“I speak Spanish to God, Italian to women, French to men, and German to my horse.” This quote is commonly attributed to the former Holy Roman Emperor, Charles V, who ruled over most of Europe. He shows that if communication is not tailored to specific audiences, then the message will likely be poorly understood, if at all. The concept of providing speech language pathology services, in addition to other related services, in a variety of languages is becoming more important as our interconnected world becomes even smaller with the advent of teletherapy and growth of related services in other countries. In this article, I hope to briefly discuss what can be utilized to provide multilingual/cultural therapy including creating a student/patient profile and cultural competence. I will try to address issues that may arise in medical and school settings as best I can.
Wherever one might work, there will always be new individuals on a caseload. As part of the intake process, it is of utmost importance to take a thorough linguistic and cultural history of the new student or client. When communicating with an individual in a language you know, you can save plenty of time, but using a certified interpreter will avoid any potential misunderstandings. Unfortunately, interpreters are usually busy individuals in school and medical settings, so you might have to use phone interpreting or as a last resort, family of the student or patient who speak English. Another resource that I have seen professionals use is Google Translate. Although it might be good for individual words, it is not correct every time. Moving beyond communication options, some of the vital student/patient information that would be best to know for multilingual therapy would be as follows: numbers of languages spoken, who they speak these languages with, level of communication in 4 modalities (speaking, listening, reading, writing) for main language, and level of education/school exposure. Although there are other important items to collect during the initial meeting, having cultural competence is another step toward being a well-rounded related service professional.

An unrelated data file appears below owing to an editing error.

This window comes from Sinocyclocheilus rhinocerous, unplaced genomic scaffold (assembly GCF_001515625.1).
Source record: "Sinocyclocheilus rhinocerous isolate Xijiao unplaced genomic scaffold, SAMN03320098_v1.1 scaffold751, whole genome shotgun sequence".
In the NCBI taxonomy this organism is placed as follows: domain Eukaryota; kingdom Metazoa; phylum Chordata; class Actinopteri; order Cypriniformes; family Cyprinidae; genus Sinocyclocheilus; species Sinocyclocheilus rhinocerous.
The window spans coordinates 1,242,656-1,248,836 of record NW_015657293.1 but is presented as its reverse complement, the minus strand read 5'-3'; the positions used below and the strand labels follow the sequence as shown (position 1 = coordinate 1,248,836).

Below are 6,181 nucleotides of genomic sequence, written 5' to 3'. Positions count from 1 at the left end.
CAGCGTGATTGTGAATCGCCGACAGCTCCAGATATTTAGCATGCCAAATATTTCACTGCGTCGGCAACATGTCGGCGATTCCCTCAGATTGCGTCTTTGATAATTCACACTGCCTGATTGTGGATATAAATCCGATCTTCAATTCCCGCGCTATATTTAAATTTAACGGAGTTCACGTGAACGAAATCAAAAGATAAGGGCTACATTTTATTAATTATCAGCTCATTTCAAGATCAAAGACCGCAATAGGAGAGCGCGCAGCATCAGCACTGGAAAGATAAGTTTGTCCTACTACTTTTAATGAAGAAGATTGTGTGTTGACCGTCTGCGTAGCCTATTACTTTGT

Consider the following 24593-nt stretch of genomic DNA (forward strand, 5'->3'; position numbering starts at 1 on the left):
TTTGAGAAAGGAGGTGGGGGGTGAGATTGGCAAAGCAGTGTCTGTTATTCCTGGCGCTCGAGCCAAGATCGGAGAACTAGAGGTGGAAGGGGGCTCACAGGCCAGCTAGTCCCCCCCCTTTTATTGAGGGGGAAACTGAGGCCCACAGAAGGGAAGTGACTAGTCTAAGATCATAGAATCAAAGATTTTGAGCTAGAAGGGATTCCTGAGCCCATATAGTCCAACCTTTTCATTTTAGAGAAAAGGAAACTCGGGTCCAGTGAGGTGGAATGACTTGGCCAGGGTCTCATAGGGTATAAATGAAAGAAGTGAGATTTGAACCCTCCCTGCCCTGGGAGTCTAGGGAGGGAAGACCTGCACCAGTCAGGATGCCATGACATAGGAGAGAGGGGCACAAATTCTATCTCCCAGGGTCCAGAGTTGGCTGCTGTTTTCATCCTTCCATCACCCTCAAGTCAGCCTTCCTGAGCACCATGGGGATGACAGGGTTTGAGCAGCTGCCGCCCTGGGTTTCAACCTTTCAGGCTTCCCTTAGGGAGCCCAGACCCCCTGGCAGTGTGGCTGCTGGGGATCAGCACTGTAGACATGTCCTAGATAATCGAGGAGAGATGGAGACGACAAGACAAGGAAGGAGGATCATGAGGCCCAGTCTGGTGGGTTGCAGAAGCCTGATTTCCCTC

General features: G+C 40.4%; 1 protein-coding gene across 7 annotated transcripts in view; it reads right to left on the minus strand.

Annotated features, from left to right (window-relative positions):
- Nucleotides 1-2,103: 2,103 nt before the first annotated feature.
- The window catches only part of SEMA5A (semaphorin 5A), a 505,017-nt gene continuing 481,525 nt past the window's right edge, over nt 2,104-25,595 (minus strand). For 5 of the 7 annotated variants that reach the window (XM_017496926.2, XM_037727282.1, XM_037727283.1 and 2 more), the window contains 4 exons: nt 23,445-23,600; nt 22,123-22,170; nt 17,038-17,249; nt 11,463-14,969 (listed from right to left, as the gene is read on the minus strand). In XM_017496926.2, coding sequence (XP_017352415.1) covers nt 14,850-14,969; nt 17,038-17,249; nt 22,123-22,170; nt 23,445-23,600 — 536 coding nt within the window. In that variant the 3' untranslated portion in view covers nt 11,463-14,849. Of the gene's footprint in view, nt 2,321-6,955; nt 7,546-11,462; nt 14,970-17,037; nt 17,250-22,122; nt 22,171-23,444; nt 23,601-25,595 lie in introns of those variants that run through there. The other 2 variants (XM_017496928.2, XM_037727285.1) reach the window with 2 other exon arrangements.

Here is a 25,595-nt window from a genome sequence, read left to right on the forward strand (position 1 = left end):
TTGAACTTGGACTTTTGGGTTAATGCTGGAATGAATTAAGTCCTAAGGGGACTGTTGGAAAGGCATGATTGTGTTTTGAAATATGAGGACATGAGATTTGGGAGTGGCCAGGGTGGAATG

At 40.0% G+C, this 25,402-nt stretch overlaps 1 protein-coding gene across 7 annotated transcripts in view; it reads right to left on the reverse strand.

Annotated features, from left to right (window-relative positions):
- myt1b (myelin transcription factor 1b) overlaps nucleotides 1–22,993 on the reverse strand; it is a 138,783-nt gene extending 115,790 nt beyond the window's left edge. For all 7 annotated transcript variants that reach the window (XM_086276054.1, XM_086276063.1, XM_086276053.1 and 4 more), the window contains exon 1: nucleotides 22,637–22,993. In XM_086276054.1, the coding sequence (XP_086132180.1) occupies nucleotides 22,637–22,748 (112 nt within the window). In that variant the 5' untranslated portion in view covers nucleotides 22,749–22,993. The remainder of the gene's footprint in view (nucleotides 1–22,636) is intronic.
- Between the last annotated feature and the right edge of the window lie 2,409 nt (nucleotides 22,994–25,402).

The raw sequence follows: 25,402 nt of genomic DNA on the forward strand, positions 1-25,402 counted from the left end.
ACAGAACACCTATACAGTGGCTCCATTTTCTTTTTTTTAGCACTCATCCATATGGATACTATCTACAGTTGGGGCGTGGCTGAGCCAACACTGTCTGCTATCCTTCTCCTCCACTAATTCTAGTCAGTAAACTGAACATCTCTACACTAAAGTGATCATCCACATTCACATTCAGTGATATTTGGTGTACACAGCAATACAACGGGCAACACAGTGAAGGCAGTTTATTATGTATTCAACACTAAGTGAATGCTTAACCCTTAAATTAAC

Cultural competence is a concept that has become more visible in recent years as the United States continues to grow into a more diverse nation than ever before. However, professionals in the related services continue to be mainly young, white, female, and English monolingual. Thankfully, there have been recent pushes for clinician diversity, both culturally and linguistically, to better serve our varying populations. As a male, Spanish-speaking clinician, I have been called a “unicorn” by many of my fellow-professionals, but having cultural awareness or competence is equally or perhaps more important than my speaking another language. Some of the elements that can vary based on clients’/students’ background include: eye contact, conception of gender, intergender relations, importance of family, proxemics (how cultures might conceptualize personal space), and spiritual beliefs versus evidence-based practices to name a few. In conclusion, knowing the cultural mores of a client or student could make all the difference in having a great or less than stellar one.